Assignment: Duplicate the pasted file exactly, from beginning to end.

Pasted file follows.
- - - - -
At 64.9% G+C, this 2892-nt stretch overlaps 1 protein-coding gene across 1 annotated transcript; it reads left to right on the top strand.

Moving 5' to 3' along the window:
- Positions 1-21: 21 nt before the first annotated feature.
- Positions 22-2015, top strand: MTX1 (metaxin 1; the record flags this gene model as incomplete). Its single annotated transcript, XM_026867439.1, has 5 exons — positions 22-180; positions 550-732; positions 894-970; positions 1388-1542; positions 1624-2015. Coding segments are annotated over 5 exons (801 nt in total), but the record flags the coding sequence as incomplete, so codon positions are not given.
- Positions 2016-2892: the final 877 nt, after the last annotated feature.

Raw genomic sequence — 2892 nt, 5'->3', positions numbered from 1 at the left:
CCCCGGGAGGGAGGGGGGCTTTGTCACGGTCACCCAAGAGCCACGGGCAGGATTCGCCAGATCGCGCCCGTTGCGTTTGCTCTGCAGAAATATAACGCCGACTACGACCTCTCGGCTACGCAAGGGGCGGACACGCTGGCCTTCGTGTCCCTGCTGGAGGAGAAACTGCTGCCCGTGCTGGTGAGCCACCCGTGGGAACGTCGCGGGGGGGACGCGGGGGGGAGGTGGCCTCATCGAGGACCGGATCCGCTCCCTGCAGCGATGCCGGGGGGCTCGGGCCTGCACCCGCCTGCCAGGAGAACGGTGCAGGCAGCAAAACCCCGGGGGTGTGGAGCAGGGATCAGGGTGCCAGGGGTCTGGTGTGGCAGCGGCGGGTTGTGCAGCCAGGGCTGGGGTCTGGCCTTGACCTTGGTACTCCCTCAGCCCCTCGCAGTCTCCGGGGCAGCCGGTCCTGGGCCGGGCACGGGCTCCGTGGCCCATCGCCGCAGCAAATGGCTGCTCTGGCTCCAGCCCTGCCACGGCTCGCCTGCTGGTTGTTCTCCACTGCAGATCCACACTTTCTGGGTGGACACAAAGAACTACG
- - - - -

At 64.9% G+C, this 2892-nt stretch overlaps 1 protein-coding gene across 1 annotated transcript; it reads left to right on the top strand.

Moving 5' to 3' along the window:
- Positions 1-21: 21 nt before the first annotated feature.
- Positions 22-2015, top strand: MTX1 (metaxin 1; the record flags this gene model as incomplete). Its single annotated transcript, XM_026867439.1, has 5 exons — positions 22-180; positions 550-732; positions 894-970; positions 1388-1542; positions 1624-2015. Coding segments are annotated over 5 exons (801 nt in total), but the record flags the coding sequence as incomplete, so codon positions are not given.
- Positions 2016-2892: the final 877 nt, after the last annotated feature.

Raw genomic sequence — 2892 nt, 5'->3', positions numbered from 1 at the left:
CCCCGGGAGGGAGGGGGGCTTTGTCACGGTCACCCAAGAGCCACGGGCAGGATTCGCCAGATCGCGCCCGTTGCGTTTGCTCTGCAGAAATATAACGCCGACTACGACCTCTCGGCTACGCAAGGGGCGGACACGCTGGCCTTCGTGTCCCTGCTGGAGGAGAAACTGCTGCCCGTGCTGGTGAGCCACCCGTGGGAACGTCGCGGGGGGGACGCGGGGGGGAGGTGGCCTCATCGAGGACCGGATCCGCTCCCTGCAGCGATGCCGGGGGGCTCGGGCCTGCACCCGCCTGCCAGGAGAACGGTGCAGGCAGCAAAACCCCGGGGGTGTGGAGCAGGGATCAGGGTGCCAGGGGTCTGGTGTGGCAGCGGCGGGTTGTGCAGCCAGGGCTGGGGTCTGGCCTTGACCTTGGTACTCCCTCAGCCCCTCGCAGTCTCCGGGGCAGCCGGTCCTGGGCCGGGCACGGGCTCCGTGGCCCATCGCCGCAGCAAATGGCTGCTCTGGCTCCAGCCCTGCCACGGCTCGCCTGCTGGTTGTTCTCCACTGCAGATCCACACTTTCTGGGTGGACACAAAGAACTACG